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Fall 1998
The Man Who Knows Too Much
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"Bad enough that the lady proved to be fat and with her husband. What humiliated my self-image as intrepid explorer was the University of Wisconsin sweatshirt she wore."

Yet New Guinea, in Diamond's view, is "as good a model as we have left today of what much of the rest of the human world was once like." A thousand different languages survive on the island, many as different from one another as English is from Japanese. Some have no apparent relationship to any other language on earth. Even the dauntless Diamond, who nearly chucked his scientific career to become a linguist when he was in graduate school, began to see his limits here. "I realized that, yes, it was great fun learning Foré," he recalls, "but [I thought], 'Jared, you can't learn a new language every month - you've got to learn the lingua franca'" — Pidgin English for the eastern half of New Guinea and Indonesian for the western half. Diamond estimates he speaks about 12 languages, but only English and German with any fluency. He is probably being modest.

Serious and rather reserved, Diamond is not one of those people who constantly snap open their superior intellect like an umbrella. He is straightforward and seems to have a pretty casual attitude toward his own brain. His close friend Alan Grinnell, chairman of the Department of Physiological Science in the College of Letters and Science, recalls that when they were both undergraduates at Harvard, Diamond would carelessly leave his biochemistry exams lying around on hall tables — perfect 100 percent scores plus bonus points.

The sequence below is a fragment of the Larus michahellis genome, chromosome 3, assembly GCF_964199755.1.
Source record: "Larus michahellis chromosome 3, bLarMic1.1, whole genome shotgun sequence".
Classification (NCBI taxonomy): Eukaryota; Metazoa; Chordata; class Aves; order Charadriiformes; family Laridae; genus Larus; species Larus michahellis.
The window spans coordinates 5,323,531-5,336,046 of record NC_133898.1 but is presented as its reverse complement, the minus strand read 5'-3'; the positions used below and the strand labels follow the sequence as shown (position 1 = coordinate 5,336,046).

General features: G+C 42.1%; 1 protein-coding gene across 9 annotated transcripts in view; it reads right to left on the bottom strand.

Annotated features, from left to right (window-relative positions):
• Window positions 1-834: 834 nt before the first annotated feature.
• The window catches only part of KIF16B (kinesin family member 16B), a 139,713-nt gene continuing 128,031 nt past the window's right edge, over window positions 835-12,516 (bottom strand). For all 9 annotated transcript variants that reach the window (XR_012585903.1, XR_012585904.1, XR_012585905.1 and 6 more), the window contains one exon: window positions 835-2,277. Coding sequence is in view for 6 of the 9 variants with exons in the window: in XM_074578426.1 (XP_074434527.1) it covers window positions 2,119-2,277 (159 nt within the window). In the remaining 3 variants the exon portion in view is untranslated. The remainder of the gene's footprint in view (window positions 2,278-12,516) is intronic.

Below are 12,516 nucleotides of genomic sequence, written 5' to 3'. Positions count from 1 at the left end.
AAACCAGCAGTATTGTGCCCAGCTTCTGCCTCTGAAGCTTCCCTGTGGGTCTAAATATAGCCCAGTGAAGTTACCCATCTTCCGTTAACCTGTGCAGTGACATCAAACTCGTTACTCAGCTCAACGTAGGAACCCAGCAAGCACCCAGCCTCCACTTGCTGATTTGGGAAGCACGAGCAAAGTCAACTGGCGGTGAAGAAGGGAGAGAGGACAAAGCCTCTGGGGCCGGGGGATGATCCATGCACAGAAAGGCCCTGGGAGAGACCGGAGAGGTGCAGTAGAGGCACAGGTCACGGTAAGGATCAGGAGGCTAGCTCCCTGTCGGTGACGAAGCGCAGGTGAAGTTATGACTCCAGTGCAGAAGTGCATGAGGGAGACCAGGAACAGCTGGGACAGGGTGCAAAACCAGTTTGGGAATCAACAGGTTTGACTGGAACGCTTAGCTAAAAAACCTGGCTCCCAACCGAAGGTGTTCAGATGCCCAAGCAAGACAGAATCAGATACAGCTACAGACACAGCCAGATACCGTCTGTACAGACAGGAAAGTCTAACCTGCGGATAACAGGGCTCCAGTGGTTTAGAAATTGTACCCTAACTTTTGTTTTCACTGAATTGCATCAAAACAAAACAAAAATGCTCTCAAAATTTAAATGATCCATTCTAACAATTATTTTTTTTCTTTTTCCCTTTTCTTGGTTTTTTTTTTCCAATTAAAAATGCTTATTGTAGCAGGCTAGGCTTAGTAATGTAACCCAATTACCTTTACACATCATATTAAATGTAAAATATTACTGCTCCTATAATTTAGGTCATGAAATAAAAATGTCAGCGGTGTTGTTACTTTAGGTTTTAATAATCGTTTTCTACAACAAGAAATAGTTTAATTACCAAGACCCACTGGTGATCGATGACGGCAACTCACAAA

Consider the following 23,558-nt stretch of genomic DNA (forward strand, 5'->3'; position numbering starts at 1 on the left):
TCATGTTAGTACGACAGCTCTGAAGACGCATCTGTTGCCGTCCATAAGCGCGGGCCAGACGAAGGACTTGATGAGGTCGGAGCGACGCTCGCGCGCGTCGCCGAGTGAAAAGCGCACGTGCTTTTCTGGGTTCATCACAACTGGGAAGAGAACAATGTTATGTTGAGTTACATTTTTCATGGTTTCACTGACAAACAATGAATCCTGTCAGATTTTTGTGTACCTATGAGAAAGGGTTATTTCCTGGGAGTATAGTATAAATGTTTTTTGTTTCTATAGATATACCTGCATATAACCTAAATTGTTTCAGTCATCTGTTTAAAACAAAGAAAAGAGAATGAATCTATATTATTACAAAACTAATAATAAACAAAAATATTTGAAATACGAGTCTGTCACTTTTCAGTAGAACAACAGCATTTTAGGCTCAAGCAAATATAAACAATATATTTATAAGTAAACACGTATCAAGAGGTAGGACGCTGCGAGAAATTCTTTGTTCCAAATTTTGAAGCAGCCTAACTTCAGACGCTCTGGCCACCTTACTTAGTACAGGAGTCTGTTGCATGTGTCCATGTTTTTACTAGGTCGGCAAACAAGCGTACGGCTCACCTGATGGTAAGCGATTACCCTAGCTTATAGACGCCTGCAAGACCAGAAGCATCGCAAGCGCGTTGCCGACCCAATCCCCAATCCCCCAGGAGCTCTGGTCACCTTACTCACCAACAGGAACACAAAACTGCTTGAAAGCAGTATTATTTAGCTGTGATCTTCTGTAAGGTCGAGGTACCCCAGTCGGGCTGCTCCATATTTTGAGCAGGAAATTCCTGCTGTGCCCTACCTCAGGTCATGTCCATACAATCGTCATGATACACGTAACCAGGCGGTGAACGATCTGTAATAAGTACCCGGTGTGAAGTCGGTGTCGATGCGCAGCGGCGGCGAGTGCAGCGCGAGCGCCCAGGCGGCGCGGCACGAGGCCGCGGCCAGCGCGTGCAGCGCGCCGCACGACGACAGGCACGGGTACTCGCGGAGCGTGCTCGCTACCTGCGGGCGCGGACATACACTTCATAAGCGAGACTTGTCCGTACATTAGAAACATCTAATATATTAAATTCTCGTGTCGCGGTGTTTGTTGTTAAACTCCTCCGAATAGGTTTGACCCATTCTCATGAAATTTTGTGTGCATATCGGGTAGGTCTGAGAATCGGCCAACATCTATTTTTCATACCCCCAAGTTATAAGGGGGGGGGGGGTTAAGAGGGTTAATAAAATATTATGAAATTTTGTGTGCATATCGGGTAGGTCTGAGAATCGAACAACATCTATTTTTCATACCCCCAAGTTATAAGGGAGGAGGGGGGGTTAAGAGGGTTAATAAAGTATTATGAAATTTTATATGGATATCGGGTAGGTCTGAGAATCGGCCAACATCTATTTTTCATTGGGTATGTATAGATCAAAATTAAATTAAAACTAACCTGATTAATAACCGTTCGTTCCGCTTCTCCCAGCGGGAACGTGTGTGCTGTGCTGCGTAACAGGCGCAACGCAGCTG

As a sophomore Diamond discovered that Harvard had an annual Latin prize for the student who best translated a Latin poem by Horace into English. Diamond, who had prepped at the Roxbury Latin School outside Boston (after a birdwatching third-grade teacher had inspired him to become a fanatical birder by age 7) won the Harvard Latin Prize that year, then again the next year, and then again the next. "He'd probably have won it four years in a row if he'd known about it as a freshman," Grinnell says. "You can imagine how the classics majors felt."

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